Monday, February 22, 2010

Day Four: Alcoa International, Ltd. and Hong Kong Exchanges and Clearing Limited Visits

22 February 2010

Alcoa International Ltd. Visit

Our Cohort visited with Anil Govada, Managing Director of Alcoa Asia Pacific today. It was a very informative visit as Anil talked about working and living in Hong Kong and about what it takes to be successful in doing business in Asia.

Anil started out talking about the history of Alcoa and Aluminum. Coming from an Engineering background, I found this very interesting and it reminded me just how much I have forgotten since obtaining my bachelors degree. In particular when he mentioned Young's Modulus, I recalled it from material science but did not remember exactly what it was. Now that I am able to perform a search I see that I may have recalled more than I had thought at the time. It's just that I have not had a chance to use it so it was on the shelf.

Warning, the rest may be a bit dry so move to the next paragraph unless you want to read about Young's Modulus. I was recalling that there are four different ways to test the strength of a material although I could only recall the names of two. When I did a search on the web I found that yes there are four measures of stress of a solid material. They are compression, tensile, shear, and torsion. Young's Modulus is the measure of the stiffness of a material and can be determined from the stress-strain curve of a material. I recall being in a lab at Broome Community College when we were shown a machine for testing the tensile strength of materials. A material will be able to maintain its dimensions when being pulled apart to a certain point then the material will start to deform and then finally snap in two. Young's Modulus can be determined from this test if you plot the length of the bar compared to the load applied to it. Young's Modulus will be the slope of the straight line while the material is able to handle the load. Once the material starts to give the plot will turn to a curve until the material breaks. OK, back to Business.

I had not thought much about how long aluminum has been around therefore I did not think of it as a relatively new material in history. Alcoa was the company which introduced aluminium in 1888 and since they had developed the technology for easily obtaining aluminium from Bauxite they had a monopoly on aluminum production for many years. It was also interesting that Bauxite is the 2nd most plentiful mineral on the planet next to sand.

Of course we were not there just for a history lesson about Alcoa and aluminum, we were there to learn about Anil's experience of doing business in Asia. One of the many things that I took away from the meeting was that as a manager doing business in another country you are already a foreigner so it is important to do things which make you less of a foreigner and more like a local. One example he gave was the giving of small tokens of money during Chinese New Year. Alcoa will not reimburse Anil for giving out small gifts to employees however it is expected that he would as it is part if the local culture. His staff would have understood if he did not give them a small gift but it would have distanced himself a bit more from his staff so he made the extra effort to visit with each staff member and give them a small gift.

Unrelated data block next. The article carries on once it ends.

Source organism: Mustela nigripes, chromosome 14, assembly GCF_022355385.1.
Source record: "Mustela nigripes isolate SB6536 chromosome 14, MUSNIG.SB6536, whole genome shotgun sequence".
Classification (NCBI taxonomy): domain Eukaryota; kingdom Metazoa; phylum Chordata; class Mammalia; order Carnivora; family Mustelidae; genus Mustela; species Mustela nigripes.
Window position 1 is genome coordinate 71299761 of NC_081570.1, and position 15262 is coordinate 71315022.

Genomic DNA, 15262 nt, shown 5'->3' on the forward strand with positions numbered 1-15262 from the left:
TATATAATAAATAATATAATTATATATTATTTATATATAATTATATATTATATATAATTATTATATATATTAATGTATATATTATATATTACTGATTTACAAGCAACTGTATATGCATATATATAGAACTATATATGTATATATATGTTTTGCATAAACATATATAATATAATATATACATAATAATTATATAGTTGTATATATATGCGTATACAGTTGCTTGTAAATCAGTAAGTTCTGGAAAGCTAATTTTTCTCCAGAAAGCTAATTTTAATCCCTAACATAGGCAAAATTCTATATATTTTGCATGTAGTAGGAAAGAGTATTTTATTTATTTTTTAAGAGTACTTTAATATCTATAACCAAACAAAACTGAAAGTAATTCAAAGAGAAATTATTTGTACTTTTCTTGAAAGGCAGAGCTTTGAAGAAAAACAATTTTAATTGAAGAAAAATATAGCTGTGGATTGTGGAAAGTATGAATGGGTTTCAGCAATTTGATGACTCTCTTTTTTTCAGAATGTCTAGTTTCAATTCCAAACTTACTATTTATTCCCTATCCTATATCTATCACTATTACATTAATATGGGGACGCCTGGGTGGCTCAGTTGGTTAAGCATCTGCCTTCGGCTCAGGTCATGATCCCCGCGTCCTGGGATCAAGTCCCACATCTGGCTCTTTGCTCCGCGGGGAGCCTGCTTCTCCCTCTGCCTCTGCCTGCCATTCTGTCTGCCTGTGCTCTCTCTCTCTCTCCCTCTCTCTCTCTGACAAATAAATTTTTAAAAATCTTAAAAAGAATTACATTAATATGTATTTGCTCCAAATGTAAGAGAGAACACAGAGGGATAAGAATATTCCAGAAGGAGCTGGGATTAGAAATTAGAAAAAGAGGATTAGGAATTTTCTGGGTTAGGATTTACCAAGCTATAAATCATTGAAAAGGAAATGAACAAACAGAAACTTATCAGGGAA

Along these same lines, Anil stated that there are four rewards channels that as a manager you need to pay attention to or your business will fail. The four channels are Shareholders, Employees, Community, and Customers. He stated that these are not in any particular order and said that not one of these are any more important than the other. If you fail to pay attention to any one of them you will not be successful. Anil was very critical of the use of Stock Options as a way to improve the performance of managers as this causes them to focus only on the Shareholders and have a very short term focus.

Another area that Anil talked about a great deal was the importance of "Key Disciplined Execution." He explained this by talking about the way Alcoa makes strategic business decisions about what business units to sell, what markets to target, and what businesses it should acquire. For Alcoa, they want to be known as being the best in the industry want to only do business in areas where they can be number one or number two. This approach is very similar to Jack Welch's strategy while he was at GE.

To further make his point, Anil, showed us two pie charts with one showing revenue and the second showing income. It was clear from these two charts that the highest revenue area flat rolled, provided the lowest income to Alcoa. If Alcoa looses its position in the market on flat rolled products the best thing Alcoa can do is to get out of the market and let the competitors take it over.

Team 2 with Anil at Alcoa

Hong Kong Exchanges and Clearing Limited

We were given a presentation by the director of communications about the history of the exchange and given a tour of the exhibition area.

A view of the outside of the trading pit.

Lee and Murray hamming it up

It was interesting to learn about how the exchange had developed and to see real time data on asking and bid pricing for stocks and put and call prices on options and futures. One of the unexpected things I learned is how color as an indicator is not universal. On the Hong Kong exchange it as we are accustomed to with green indicating rising stock prices and red as dropping stock prices however in mainland China it is the opposite as red is viewed as a luck color so it makes more sense for them to use red as an indicator for rising stock prices.

This was an interesting visit and I look forward with comparing Vietnam's exchange with Hong Kong.

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